Wino & Conny Ochs, Heavy Kingdom: Days of the Highway Kind

There are few punches pulled, no real instances of trickery, and more than anything else, the crux of Heavy Kingdom seems to be the joy of the collaboration between Scott “Wino” Weinrich and Conny Ochs. Perhaps the most elaborate thing about Heavy Kingdom is the gorgeous foldout artwork in which Exile on Mainstream has encased the CD. That’s not a criticism of the album itself. Rather, the first joint offering from Wino & Conny Ochs seems to be purposefully geared toward as natural a presentation as possible, which if anything only feeds into the narrative of how the project came about – that it was born of Weinrich touring Europe with the German native Ochs supporting his first acoustic album, Adrift, that the two played together on the road and decided a joint release was in order. Ochs, whose aptly-titled album, Raw Love Songs, was released by Exile on Mainstream early in 2011, is clearly comfortable in the role of singer-songwriter, and the several instances where he takes the fore on Heavy Kingdom prove it. Songs like “Dust,” “Traces of Blood” and “Here Comes the Siren” probably won’t be what draw Wino devotees to Heavy Kingdom, but offer some of the record’s strongest material nonetheless, and as the balance between the two players shifts throughout the 11 tracks, it only feeds into the natural feel. Layering is minimal – some electric guitar makes its way into “Here Comes the Siren” and the earlier “Vultures by the Vines,” as well as elsewhere – and really, it’s just about two songwriters who wanted to work together working together. It’s as unpretentious as that.

It’s a relatively short outing too at 38 minutes, and between that and the vocal tradeoffs and duets between Weinrich and Ochs, Heavy Kingdom asks little indulgence of its audience and gives much melody in return. Opening with one of its strongest choruses in “Somewhere Nowhere” – a hard strum makes the song stand out aside for more than its being the longest inclusion on the album – the collaboration feels immediately rooted in folk, and comes across as less staid than was Adrift, as though Weinrich internalized the lessons of touring acoustic for the first time alongside both Ochs and Scott Kelly. Arrangements are relegated mostly to two acoustic guitars, but there are flourishes here and there, and more active moments such as the title-track (also reportedly the first song the two wrote together) show a kind of rocking energy underlying the pace. Likewise, there are parts – the chorus of closer “Labour of Love” or “Vultures by the Vines” – that feel informed by an intensity (certainly the latter with its distorted solo) purely Weinrich’s, but the patience in “Dust” or the gorgeously melodic “Traces of Blood” offsets that side of the album with serenity and emotionally complex melody. Some of the most effective parts of Heavy Kingdom come about when Weinrich and Ochs work to complement each other in the songwriting, be it Ochs backing Weinrich in the chorus of “Dark Ravine” or Weinrich doing the same on “Dust” or “Here Comes the Siren,” which with its added sense of foreboding is an exceptional outing in and of itself.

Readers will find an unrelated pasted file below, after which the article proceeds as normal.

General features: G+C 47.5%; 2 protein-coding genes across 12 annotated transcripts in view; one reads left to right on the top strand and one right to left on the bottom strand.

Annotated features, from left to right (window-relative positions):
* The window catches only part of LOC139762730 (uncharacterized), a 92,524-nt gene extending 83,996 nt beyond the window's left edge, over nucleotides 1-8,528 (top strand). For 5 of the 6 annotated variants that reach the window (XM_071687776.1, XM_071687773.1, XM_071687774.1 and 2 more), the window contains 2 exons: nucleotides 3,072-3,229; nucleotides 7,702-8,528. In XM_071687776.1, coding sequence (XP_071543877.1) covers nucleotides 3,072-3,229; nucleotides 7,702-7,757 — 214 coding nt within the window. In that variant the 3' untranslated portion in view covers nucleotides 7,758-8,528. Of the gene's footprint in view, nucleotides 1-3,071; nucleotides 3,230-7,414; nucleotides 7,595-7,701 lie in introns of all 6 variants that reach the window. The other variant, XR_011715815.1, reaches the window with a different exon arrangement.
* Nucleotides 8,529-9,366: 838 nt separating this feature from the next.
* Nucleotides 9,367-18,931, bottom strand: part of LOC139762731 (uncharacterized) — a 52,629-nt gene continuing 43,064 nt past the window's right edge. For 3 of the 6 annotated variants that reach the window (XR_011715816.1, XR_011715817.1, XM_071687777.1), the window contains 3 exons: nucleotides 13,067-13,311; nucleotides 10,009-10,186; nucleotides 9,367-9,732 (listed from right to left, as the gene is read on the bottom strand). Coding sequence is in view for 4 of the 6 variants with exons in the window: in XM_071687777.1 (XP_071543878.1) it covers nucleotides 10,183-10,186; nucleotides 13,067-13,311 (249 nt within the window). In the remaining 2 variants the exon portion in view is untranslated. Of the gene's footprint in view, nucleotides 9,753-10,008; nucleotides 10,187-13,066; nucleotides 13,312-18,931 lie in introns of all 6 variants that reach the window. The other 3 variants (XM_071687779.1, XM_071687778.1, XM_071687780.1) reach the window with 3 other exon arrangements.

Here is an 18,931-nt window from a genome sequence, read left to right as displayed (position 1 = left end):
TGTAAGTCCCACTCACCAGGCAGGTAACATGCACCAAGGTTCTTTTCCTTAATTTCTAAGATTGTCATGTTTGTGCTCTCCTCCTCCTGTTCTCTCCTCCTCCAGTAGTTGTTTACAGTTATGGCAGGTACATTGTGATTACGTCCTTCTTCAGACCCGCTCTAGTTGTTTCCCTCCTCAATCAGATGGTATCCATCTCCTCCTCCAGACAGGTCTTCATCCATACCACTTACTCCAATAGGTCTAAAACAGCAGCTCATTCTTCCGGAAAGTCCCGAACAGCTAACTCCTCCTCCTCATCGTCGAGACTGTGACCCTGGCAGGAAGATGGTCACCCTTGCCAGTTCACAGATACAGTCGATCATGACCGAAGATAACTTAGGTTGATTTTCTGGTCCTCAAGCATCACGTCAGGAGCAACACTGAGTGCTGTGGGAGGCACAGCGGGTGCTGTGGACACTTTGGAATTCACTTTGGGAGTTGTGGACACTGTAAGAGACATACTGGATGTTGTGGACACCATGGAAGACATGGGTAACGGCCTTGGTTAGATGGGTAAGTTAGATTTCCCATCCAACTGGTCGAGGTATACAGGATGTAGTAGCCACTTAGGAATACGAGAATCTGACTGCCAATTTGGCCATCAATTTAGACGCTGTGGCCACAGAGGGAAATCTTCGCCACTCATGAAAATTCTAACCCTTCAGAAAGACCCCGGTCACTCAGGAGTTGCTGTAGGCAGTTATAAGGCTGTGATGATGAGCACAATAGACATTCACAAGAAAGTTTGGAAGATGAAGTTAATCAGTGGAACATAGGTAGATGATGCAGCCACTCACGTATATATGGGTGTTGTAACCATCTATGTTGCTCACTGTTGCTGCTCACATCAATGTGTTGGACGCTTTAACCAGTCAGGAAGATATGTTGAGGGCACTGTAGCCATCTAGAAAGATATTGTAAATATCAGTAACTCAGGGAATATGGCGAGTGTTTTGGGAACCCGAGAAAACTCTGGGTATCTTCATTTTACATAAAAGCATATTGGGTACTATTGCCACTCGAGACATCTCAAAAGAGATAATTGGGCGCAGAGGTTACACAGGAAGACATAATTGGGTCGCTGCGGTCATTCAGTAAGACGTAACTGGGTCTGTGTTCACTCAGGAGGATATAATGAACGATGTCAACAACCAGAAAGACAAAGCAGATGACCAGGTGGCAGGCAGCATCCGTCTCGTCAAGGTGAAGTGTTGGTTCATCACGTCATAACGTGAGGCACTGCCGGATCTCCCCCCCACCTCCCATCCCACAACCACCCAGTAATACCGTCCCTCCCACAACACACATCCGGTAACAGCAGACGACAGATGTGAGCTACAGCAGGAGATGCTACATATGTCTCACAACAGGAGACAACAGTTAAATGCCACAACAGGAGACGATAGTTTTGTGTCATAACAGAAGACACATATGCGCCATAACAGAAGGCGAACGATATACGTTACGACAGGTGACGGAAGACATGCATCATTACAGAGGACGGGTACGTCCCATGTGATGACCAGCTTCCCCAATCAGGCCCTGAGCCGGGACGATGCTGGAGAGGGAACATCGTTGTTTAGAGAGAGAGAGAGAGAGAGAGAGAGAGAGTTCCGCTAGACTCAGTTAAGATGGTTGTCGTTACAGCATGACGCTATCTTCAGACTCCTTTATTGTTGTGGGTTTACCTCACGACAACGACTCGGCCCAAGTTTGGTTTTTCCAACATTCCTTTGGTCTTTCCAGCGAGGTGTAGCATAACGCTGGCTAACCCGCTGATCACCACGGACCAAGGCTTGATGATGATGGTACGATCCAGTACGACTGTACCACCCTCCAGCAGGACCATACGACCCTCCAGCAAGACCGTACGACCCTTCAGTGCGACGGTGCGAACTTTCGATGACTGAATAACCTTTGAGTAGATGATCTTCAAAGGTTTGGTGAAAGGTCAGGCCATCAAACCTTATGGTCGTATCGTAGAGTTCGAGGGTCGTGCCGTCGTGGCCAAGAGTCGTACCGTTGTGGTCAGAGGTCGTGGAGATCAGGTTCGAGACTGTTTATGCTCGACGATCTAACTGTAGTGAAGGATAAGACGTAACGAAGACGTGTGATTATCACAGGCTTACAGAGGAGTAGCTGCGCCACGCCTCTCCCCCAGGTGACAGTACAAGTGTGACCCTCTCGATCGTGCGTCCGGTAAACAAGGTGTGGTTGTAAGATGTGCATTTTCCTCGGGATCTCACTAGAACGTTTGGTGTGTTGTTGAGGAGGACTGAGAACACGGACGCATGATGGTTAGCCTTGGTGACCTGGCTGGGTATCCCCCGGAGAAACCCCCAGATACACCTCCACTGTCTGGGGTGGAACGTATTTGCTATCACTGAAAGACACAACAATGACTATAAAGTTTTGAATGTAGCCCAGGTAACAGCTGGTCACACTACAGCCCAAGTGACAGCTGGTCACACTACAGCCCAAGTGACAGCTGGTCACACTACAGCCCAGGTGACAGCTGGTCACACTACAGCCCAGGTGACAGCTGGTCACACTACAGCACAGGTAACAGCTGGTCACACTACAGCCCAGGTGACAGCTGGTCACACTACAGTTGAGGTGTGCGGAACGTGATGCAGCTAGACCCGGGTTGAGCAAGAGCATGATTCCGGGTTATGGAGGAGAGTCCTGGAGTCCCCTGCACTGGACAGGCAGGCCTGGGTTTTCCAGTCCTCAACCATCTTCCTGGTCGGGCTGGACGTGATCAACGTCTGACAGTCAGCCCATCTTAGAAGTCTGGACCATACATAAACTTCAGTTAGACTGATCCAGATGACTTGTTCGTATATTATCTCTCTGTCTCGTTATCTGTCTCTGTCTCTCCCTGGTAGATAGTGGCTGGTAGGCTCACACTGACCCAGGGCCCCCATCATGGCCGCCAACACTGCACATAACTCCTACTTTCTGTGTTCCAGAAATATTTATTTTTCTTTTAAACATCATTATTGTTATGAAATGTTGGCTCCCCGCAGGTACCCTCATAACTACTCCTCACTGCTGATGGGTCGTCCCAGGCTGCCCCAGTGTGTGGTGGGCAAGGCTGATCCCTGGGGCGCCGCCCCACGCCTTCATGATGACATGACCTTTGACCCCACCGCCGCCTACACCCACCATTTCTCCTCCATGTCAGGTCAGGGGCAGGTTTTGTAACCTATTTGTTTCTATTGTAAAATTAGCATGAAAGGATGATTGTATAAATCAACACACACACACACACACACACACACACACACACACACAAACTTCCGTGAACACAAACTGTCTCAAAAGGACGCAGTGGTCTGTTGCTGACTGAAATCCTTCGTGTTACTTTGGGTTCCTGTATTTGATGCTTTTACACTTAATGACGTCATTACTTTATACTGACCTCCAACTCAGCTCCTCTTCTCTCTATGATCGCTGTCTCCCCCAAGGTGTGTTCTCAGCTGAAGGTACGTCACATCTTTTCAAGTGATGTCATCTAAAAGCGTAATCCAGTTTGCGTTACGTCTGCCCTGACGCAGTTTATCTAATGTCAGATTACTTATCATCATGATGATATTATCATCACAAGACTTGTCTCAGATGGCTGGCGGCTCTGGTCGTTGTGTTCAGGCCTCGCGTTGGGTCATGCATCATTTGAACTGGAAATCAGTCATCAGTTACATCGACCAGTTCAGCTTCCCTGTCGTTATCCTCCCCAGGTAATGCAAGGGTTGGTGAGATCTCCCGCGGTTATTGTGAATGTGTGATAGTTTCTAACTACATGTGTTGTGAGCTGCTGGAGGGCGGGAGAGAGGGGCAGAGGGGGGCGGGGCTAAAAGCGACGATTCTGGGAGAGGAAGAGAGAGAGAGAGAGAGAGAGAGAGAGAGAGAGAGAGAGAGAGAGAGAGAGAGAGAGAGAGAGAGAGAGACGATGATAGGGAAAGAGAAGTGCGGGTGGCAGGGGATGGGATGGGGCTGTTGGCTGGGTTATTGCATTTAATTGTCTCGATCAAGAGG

One of the most promising aspects of Heavy Kingdom as well is that it only gets stronger as it plays out front to back. “Here Comes the Siren” is the penultimate before the closer “Labour of Love” affirms the mission of the record, but already “Heavy Kingdom Jam” has shown the instrumental roots of the collaboration – two guitars jamming – and the Townes van Zandt cover “Highway Kind” has both reminded of the tour that brought about the Wino & Conny Ochs project and served as a contextual clue for influence. Followed especially by the Weinrich-vocalized “Dead Yesterday” – though there are clearly two guitars playing – before “Here Comes the Siren,” the progression of the second half of Heavy Kingdom and the joy expressed on the closer (“Labour of Love” is also pretty clearly a Wino riff, though even more fascinating if I’m wrong in that assumption) speaks to the potential for development should Weinrich and Ochs wish to keep the collaboration going or pick it up again at some future date. Their touring Europe together again nods at that potentiality, and the simplicity of these arrangements speaks to the potential for what could come later, but either way, as a document of the road work they’d already done on the road, and as an honest display of songwriting, Heavy Kingdom satisfies. Wino hounds who found themselves subsumed by the emotional weight of Adrift will find that mood revived on “Somewhere Nowhere” and “Dead Yesterday,” and Ochs effectively acts as the resident expert on the form of acoustic composition. The two are well matched.

Wino’s website

Conny Ochs’ website

Exile on Mainstream

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